After Gordin’s death, Problemen was edited by Shmuel Abarbanel until 1971, when Joseph Luden (1908 – ) assumed editorship and affiliated the review (now printed only in Yiddish) with a publishing house that released over fifteen Yiddish books and pamphlets of fiction and poetry. ASHUACH came to a halt in the 1980s as the old anarchists passed away, and the final (165th) issue of Problemen (December 1989) was the last Yiddish anarchist periodical publication in the world.
ISRAELI ANARCHISM, 1967-PRESENT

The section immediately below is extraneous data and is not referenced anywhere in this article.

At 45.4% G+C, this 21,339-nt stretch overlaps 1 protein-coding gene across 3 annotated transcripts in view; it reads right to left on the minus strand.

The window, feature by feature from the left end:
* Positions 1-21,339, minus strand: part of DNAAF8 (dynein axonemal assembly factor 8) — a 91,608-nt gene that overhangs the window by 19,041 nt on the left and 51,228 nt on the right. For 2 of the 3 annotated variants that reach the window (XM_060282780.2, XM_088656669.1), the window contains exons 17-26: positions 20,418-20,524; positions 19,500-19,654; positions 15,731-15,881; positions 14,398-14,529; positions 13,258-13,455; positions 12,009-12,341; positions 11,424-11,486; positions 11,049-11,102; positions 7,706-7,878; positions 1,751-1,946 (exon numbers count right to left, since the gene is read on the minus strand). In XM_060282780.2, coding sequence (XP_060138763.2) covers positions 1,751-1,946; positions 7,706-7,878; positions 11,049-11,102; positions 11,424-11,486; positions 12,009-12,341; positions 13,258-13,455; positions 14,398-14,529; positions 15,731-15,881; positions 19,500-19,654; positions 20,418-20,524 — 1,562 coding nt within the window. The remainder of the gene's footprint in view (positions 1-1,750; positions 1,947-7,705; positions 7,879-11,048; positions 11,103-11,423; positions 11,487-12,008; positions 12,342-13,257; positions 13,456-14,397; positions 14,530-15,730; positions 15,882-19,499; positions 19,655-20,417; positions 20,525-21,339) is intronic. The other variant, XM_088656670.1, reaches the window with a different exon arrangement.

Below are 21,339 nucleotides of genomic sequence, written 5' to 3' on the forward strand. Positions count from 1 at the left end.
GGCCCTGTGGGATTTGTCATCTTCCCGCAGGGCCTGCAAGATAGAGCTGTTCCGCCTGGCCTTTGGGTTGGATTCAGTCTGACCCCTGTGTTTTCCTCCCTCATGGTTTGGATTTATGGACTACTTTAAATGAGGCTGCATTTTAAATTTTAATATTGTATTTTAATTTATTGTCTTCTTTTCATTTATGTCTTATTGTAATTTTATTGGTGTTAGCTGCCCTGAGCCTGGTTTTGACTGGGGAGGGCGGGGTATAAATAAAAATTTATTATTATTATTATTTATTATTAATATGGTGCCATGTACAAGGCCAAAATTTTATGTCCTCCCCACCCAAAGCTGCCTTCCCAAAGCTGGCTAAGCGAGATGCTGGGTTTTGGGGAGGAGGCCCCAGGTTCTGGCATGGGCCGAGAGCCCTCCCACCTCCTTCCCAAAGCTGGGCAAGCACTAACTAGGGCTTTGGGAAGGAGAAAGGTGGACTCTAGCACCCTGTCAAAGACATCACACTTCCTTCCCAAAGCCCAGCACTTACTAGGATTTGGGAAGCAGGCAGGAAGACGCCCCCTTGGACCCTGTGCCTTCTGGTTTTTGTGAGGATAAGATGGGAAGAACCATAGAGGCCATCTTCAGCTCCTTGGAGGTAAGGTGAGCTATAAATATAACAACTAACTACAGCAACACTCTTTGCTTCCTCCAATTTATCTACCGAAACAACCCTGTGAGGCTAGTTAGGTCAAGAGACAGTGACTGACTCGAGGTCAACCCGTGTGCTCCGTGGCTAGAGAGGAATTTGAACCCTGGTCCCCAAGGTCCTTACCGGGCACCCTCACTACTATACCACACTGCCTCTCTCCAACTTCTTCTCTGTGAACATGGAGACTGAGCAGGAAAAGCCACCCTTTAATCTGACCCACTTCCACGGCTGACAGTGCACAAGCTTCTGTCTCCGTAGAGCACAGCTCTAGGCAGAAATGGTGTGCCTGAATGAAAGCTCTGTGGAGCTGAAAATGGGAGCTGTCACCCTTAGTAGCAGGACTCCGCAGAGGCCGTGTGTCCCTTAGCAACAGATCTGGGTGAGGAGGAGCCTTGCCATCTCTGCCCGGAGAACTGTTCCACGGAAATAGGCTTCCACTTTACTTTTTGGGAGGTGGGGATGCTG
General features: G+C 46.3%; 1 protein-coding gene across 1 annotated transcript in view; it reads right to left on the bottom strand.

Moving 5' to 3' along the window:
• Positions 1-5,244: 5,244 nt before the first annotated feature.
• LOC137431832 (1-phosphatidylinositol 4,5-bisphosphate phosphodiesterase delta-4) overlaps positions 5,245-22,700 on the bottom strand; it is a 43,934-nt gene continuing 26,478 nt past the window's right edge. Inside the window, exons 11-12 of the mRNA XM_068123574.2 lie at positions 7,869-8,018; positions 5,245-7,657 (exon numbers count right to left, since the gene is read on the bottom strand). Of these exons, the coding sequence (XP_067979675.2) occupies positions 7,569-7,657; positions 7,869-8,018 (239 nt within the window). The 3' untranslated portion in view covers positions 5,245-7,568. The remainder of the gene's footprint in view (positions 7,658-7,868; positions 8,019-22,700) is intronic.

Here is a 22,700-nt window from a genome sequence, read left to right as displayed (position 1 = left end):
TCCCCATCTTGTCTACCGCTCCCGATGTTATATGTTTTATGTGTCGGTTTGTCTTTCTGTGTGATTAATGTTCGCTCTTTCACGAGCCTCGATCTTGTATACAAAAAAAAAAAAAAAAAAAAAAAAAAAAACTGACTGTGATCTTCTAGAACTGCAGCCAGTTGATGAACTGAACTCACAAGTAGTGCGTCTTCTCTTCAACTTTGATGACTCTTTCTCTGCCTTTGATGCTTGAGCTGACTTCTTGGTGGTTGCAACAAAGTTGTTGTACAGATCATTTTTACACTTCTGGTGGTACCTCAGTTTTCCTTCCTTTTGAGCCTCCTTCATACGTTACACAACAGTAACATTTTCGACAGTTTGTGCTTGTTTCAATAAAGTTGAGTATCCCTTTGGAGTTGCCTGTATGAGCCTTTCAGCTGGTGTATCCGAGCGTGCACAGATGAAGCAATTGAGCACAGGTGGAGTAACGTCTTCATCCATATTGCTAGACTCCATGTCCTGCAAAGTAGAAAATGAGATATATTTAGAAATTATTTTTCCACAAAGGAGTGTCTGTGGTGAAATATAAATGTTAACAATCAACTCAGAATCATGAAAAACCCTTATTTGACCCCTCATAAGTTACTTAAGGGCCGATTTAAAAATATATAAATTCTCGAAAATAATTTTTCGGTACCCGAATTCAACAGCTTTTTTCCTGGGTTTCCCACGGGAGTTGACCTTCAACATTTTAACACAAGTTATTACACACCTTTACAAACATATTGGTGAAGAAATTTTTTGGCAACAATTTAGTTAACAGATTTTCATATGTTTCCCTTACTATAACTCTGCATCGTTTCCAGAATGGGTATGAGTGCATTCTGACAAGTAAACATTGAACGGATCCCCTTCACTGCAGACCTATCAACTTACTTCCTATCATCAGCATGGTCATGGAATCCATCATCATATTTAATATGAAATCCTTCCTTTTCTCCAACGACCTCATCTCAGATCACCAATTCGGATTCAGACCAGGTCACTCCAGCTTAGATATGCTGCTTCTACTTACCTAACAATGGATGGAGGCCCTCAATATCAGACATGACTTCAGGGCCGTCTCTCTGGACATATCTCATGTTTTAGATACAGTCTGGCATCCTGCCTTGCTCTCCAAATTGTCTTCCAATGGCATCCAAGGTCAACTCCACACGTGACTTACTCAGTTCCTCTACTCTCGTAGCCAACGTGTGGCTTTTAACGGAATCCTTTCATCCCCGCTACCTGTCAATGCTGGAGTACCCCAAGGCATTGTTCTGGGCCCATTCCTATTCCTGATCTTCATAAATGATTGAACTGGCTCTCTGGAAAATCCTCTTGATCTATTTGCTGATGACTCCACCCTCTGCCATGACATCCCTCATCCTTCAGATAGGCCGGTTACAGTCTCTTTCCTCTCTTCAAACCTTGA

Anarchist tendencies were present in the Israeli anti-militarist and anti-capitalist Left since its emergence, following the 1967 occupation of the Palestinian Territories and parallel to the wave of radicalism in western countries. Libertarians were active in the Israeli Socialist Organization (1967–77), which issued the paper Matzpen and cooperated with the Israeli Black Panthers – a militant movement of second-generation Jews from North African countries. During and after the 1973 war, the Black Front/Trippy Anarchist Group, based in a commune in Tel-Aviv, was active, producing flyers and pamphlets, and publishing Liberation News and the anti-militarist comic book Freaky. Radical student cells were active in Tel-Aviv (1975–6) and Jerusalem (1986–7). Protests against the first Lebanon war saw the release of subversive propaganda by the Committee for Public Health (1982–7), and the founding of the Israeli chapter of War Resisters International by Hungarian-Israeli anarchopacifist Yeshaayahu Toma-Schick (1939–2004).